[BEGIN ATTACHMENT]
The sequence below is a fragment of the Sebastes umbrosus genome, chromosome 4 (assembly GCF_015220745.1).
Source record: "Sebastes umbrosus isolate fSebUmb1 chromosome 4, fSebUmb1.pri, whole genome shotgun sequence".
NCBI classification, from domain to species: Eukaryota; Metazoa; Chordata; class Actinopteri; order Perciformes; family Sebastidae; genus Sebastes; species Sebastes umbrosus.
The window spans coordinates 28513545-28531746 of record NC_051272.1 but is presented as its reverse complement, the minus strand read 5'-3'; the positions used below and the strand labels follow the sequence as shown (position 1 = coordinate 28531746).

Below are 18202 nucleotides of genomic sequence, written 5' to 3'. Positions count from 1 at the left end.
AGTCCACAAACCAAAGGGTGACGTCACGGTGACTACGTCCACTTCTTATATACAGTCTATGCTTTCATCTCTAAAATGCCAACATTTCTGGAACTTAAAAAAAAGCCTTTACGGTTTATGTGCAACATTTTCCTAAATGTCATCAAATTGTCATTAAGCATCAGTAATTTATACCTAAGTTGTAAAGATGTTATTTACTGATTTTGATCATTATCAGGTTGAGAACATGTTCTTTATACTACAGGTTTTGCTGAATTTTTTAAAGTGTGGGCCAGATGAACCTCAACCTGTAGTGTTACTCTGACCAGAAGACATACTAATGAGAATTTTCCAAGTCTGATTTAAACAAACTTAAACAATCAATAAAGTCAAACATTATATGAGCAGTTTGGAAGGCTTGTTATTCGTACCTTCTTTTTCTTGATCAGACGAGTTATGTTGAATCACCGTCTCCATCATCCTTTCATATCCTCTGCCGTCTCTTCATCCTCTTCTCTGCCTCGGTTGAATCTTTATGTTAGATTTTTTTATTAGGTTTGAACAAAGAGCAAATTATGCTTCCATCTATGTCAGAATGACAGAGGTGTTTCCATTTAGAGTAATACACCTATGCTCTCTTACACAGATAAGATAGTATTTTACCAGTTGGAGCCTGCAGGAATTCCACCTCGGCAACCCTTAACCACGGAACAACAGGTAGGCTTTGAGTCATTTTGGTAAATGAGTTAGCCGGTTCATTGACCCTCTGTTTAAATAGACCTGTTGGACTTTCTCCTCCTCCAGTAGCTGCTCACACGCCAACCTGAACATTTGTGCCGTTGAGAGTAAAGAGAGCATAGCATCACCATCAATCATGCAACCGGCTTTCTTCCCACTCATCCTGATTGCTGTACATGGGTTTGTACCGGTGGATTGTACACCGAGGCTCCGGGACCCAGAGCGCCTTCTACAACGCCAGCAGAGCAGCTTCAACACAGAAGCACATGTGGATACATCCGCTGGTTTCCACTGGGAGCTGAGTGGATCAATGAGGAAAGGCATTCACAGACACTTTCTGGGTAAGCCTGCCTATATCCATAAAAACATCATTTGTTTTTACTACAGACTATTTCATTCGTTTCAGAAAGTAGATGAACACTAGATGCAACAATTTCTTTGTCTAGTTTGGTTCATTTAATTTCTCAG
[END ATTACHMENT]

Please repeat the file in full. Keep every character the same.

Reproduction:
The sequence below is a fragment of the Sebastes umbrosus genome, chromosome 4 (assembly GCF_015220745.1).
Source record: "Sebastes umbrosus isolate fSebUmb1 chromosome 4, fSebUmb1.pri, whole genome shotgun sequence".
NCBI classification, from domain to species: Eukaryota; Metazoa; Chordata; class Actinopteri; order Perciformes; family Sebastidae; genus Sebastes; species Sebastes umbrosus.
The window spans coordinates 28513545-28531746 of record NC_051272.1 but is presented as its reverse complement, the minus strand read 5'-3'; the positions used below and the strand labels follow the sequence as shown (position 1 = coordinate 28531746).

Below are 18202 nucleotides of genomic sequence, written 5' to 3'. Positions count from 1 at the left end.
AGTCCACAAACCAAAGGGTGACGTCACGGTGACTACGTCCACTTCTTATATACAGTCTATGCTTTCATCTCTAAAATGCCAACATTTCTGGAACTTAAAAAAAAGCCTTTACGGTTTATGTGCAACATTTTCCTAAATGTCATCAAATTGTCATTAAGCATCAGTAATTTATACCTAAGTTGTAAAGATGTTATTTACTGATTTTGATCATTATCAGGTTGAGAACATGTTCTTTATACTACAGGTTTTGCTGAATTTTTTAAAGTGTGGGCCAGATGAACCTCAACCTGTAGTGTTACTCTGACCAGAAGACATACTAATGAGAATTTTCCAAGTCTGATTTAAACAAACTTAAACAATCAATAAAGTCAAACATTATATGAGCAGTTTGGAAGGCTTGTTATTCGTACCTTCTTTTTCTTGATCAGACGAGTTATGTTGAATCACCGTCTCCATCATCCTTTCATATCCTCTGCCGTCTCTTCATCCTCTTCTCTGCCTCGGTTGAATCTTTATGTTAGATTTTTTTATTAGGTTTGAACAAAGAGCAAATTATGCTTCCATCTATGTCAGAATGACAGAGGTGTTTCCATTTAGAGTAATACACCTATGCTCTCTTACACAGATAAGATAGTATTTTACCAGTTGGAGCCTGCAGGAATTCCACCTCGGCAACCCTTAACCACGGAACAACAGGTAGGCTTTGAGTCATTTTGGTAAATGAGTTAGCCGGTTCATTGACCCTCTGTTTAAATAGACCTGTTGGACTTTCTCCTCCTCCAGTAGCTGCTCACACGCCAACCTGAACATTTGTGCCGTTGAGAGTAAAGAGAGCATAGCATCACCATCAATCATGCAACCGGCTTTCTTCCCACTCATCCTGATTGCTGTACATGGGTTTGTACCGGTGGATTGTACACCGAGGCTCCGGGACCCAGAGCGCCTTCTACAACGCCAGCAGAGCAGCTTCAACACAGAAGCACATGTGGATACATCCGCTGGTTTCCACTGGGAGCTGAGTGGATCAATGAGGAAAGGCATTCACAGACACTTTCTGGGTAAGCCTGCCTATATCCATAAAAACATCATTTGTTTTTACTACAGACTATTTCATTCGTTTCAGAAAGTAGATGAACACTAGATGCAACAATTTCTTTGTCTAGTTTGGTTCATTTAATTTCTCAG